Skip to main content

Figuring Ahead: The Passaic In 1902

July 2024
1min read

Long before anyone ever heard of ecology, pollution was a problem. As far back as 1880 the Passaic River in northern New Jersey had lost its pristine quality. Pollution was the reason, caused chiefly by carbolic acid discharged by a paper mill and raw sewage dumped into the river by communities along its shores. As a result Newark and Jersey City had unusually high death rates from typhoid fever. Despite steps to control the worst offenders, conditions were not much better when the sardonic cartoons above appeared in the Newark Sunday Call in 1902. “How would you enjoy being a figurehead on the polluted Passaic?” the caption writer asked.”… it is to be hoped none of the craft that bears them will poke their noses further up than Newark Bay.”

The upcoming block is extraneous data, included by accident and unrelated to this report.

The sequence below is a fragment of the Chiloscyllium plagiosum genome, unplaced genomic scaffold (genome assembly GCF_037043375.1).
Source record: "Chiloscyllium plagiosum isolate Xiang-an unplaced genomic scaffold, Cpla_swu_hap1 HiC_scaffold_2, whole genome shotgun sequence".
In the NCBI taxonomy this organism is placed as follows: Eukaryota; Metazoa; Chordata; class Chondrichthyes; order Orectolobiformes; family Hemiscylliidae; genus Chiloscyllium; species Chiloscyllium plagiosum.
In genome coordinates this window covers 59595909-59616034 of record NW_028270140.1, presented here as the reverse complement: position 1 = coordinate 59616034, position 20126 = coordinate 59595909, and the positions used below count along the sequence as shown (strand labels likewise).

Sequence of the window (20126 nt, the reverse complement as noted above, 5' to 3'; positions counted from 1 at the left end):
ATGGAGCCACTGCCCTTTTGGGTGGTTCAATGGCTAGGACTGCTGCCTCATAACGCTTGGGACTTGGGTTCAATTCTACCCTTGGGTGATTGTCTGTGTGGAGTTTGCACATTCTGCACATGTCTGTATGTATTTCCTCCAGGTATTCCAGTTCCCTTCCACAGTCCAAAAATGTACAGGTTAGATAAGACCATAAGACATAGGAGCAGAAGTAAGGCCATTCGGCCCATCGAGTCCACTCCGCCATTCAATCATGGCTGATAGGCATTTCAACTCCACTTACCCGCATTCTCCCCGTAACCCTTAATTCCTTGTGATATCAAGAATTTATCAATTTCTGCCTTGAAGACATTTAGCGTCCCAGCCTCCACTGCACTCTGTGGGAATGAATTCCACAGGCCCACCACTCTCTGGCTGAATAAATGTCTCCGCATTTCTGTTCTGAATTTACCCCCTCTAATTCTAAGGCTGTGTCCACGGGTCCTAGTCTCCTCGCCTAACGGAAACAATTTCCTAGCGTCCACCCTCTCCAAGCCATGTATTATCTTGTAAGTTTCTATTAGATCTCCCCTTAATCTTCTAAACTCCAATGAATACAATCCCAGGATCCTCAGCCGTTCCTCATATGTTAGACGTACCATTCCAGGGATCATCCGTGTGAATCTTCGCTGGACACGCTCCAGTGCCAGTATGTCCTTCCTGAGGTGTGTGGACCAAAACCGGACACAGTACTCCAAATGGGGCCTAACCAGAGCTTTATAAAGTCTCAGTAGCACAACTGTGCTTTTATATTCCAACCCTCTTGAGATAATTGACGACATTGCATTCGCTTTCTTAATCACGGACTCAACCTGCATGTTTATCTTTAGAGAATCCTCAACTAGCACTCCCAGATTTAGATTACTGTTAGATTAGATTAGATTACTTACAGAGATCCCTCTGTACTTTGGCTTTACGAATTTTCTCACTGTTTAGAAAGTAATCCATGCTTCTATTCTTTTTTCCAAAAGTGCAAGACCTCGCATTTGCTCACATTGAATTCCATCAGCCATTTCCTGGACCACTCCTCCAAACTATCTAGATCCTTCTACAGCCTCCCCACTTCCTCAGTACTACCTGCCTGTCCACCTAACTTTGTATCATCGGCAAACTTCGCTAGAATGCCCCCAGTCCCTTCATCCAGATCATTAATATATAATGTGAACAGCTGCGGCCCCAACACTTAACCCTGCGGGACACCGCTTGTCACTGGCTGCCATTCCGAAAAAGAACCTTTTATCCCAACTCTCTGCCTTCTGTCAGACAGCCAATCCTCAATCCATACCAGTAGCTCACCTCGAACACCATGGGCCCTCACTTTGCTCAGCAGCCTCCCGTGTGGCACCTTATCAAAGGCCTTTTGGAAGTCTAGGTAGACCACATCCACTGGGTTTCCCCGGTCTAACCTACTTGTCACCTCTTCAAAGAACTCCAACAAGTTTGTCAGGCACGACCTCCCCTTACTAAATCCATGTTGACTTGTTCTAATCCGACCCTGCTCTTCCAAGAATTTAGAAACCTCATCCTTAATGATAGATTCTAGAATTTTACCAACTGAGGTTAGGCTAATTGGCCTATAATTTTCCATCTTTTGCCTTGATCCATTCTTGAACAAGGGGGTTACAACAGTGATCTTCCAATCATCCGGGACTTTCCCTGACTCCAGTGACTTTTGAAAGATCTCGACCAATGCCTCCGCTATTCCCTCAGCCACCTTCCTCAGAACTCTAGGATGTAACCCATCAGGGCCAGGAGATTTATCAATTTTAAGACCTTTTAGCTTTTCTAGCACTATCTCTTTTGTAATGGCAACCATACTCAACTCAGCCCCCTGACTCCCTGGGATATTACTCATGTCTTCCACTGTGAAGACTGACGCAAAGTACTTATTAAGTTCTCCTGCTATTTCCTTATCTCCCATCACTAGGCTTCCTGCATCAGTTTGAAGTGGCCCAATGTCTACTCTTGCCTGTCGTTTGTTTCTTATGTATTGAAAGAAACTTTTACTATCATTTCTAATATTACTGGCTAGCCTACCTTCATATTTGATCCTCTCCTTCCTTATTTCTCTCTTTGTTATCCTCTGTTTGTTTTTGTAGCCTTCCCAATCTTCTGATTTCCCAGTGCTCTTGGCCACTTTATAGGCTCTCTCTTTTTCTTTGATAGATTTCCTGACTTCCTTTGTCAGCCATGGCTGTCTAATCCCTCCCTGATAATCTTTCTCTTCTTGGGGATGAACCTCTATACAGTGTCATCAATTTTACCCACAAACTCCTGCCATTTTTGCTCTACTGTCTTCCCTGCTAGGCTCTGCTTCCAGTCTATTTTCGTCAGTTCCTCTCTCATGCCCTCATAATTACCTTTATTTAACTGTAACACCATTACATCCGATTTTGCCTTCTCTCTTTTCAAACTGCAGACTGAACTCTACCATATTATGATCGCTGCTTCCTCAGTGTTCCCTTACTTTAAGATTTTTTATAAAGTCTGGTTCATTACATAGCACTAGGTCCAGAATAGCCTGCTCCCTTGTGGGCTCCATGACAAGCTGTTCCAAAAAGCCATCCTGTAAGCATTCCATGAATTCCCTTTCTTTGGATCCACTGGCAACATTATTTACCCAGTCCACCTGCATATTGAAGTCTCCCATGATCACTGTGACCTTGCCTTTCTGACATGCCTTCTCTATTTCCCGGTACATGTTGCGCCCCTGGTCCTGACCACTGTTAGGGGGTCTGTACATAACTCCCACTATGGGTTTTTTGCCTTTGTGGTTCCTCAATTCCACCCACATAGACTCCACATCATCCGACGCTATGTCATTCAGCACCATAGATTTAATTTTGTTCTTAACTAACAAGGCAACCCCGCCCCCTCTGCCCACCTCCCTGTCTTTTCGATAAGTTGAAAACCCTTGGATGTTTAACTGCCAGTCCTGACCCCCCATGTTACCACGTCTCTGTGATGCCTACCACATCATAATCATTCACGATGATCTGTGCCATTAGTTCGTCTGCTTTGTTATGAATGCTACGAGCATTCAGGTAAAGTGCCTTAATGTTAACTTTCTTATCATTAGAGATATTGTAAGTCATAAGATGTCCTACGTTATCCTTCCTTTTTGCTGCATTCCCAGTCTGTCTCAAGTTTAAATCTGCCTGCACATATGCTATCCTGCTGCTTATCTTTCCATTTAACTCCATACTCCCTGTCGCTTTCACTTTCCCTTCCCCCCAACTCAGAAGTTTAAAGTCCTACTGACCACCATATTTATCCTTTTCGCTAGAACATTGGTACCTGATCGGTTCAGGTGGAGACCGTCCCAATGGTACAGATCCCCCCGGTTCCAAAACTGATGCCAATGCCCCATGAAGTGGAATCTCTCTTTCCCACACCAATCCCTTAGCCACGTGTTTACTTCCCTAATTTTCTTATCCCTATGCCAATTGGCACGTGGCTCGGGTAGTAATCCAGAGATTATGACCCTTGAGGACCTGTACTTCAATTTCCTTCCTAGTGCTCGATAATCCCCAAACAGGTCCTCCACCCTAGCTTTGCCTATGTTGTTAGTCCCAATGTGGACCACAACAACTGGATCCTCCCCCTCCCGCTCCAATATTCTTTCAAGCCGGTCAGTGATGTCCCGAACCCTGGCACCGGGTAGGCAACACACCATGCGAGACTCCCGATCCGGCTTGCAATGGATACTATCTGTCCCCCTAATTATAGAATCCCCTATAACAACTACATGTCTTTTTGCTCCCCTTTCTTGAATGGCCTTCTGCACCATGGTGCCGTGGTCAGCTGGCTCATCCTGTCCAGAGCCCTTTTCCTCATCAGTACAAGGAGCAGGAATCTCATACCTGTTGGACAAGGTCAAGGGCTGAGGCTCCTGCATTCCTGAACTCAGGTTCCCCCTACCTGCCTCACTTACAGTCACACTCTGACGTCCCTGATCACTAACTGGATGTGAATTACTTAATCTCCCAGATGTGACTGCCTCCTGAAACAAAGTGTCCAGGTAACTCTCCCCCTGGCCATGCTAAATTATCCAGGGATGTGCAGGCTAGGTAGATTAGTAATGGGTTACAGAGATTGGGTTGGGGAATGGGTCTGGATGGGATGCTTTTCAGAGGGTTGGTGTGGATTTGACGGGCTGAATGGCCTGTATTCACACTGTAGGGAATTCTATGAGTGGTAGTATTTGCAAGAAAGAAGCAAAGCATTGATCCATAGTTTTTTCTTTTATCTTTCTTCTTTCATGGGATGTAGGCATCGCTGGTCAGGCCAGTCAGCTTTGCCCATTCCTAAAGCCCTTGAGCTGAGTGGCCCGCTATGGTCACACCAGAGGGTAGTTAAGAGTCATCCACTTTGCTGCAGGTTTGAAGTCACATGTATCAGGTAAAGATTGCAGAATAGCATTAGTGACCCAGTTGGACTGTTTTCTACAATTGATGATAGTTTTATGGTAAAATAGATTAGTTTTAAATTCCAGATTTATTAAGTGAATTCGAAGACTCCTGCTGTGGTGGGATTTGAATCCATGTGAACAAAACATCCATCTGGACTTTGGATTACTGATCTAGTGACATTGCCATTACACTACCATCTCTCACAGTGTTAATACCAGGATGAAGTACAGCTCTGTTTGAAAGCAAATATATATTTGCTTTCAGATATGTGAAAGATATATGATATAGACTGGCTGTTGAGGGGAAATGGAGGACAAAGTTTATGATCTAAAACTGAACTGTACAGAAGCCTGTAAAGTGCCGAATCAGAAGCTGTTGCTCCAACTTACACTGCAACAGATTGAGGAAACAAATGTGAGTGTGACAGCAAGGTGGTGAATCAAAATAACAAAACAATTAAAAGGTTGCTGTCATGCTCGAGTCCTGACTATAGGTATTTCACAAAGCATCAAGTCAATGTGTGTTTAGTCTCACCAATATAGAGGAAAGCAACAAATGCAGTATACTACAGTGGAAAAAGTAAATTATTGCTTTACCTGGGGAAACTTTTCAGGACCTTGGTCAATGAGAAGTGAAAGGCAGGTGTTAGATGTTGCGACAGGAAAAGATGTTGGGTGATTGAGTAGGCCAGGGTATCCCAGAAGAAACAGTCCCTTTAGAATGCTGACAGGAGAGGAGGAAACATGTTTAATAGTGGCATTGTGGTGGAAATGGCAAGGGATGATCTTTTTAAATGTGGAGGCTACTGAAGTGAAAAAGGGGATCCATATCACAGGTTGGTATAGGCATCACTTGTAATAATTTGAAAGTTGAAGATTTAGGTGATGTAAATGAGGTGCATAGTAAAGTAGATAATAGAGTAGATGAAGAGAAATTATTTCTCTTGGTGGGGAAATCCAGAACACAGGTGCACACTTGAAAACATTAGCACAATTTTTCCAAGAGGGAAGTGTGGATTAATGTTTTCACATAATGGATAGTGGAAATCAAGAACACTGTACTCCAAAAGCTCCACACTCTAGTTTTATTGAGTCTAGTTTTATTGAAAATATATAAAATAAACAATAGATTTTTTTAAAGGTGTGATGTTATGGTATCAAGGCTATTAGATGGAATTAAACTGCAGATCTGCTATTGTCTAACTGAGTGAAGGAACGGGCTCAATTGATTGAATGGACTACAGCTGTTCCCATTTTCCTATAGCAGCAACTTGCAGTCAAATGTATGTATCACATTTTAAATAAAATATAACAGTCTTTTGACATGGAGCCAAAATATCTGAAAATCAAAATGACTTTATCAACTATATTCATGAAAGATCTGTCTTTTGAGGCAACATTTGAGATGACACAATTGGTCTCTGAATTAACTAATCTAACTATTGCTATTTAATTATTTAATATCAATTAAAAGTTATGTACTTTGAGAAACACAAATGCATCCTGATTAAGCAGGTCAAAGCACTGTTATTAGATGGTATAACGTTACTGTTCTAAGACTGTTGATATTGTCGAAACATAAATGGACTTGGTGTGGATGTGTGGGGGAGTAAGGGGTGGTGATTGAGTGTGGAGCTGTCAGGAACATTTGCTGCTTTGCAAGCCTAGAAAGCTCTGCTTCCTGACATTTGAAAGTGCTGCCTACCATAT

Enjoy our work? Help us keep going.

Now in its 75th year, American Heritage relies on contributions from readers like you to survive. You can support this magazine of trusted historical writing and the volunteers that sustain it by donating today.